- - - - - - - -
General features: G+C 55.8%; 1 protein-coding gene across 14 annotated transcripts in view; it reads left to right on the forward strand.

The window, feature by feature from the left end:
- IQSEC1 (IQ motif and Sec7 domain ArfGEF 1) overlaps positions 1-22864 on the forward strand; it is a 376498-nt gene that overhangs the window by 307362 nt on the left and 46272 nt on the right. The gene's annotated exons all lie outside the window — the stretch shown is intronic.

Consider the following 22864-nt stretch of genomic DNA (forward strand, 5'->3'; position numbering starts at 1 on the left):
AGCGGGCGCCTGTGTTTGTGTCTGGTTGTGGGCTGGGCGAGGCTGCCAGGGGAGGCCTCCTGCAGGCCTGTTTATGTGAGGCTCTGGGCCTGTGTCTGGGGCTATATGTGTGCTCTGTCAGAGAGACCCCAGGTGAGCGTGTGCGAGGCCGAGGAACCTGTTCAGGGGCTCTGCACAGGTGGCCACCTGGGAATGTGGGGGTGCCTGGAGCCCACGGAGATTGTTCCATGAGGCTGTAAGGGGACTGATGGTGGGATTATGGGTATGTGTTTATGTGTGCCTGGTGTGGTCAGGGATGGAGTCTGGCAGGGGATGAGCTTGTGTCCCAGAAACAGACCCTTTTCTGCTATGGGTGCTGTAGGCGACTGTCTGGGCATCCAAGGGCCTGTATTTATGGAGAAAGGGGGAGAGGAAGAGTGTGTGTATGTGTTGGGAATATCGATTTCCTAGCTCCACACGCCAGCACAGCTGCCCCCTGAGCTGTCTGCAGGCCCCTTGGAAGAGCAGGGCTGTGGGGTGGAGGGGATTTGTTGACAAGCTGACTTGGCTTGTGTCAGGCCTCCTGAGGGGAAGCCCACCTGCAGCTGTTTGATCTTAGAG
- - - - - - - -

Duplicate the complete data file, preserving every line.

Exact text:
General features: G+C 55.8%; 1 protein-coding gene across 14 annotated transcripts in view; it reads left to right on the forward strand.

The window, feature by feature from the left end:
- IQSEC1 (IQ motif and Sec7 domain ArfGEF 1) overlaps positions 1-22864 on the forward strand; it is a 376498-nt gene that overhangs the window by 307362 nt on the left and 46272 nt on the right. The gene's annotated exons all lie outside the window — the stretch shown is intronic.

Consider the following 22864-nt stretch of genomic DNA (forward strand, 5'->3'; position numbering starts at 1 on the left):
AGCGGGCGCCTGTGTTTGTGTCTGGTTGTGGGCTGGGCGAGGCTGCCAGGGGAGGCCTCCTGCAGGCCTGTTTATGTGAGGCTCTGGGCCTGTGTCTGGGGCTATATGTGTGCTCTGTCAGAGAGACCCCAGGTGAGCGTGTGCGAGGCCGAGGAACCTGTTCAGGGGCTCTGCACAGGTGGCCACCTGGGAATGTGGGGGTGCCTGGAGCCCACGGAGATTGTTCCATGAGGCTGTAAGGGGACTGATGGTGGGATTATGGGTATGTGTTTATGTGTGCCTGGTGTGGTCAGGGATGGAGTCTGGCAGGGGATGAGCTTGTGTCCCAGAAACAGACCCTTTTCTGCTATGGGTGCTGTAGGCGACTGTCTGGGCATCCAAGGGCCTGTATTTATGGAGAAAGGGGGAGAGGAAGAGTGTGTGTATGTGTTGGGAATATCGATTTCCTAGCTCCACACGCCAGCACAGCTGCCCCCTGAGCTGTCTGCAGGCCCCTTGGAAGAGCAGGGCTGTGGGGTGGAGGGGATTTGTTGACAAGCTGACTTGGCTTGTGTCAGGCCTCCTGAGGGGAAGCCCACCTGCAGCTGTTTGATCTTAGAG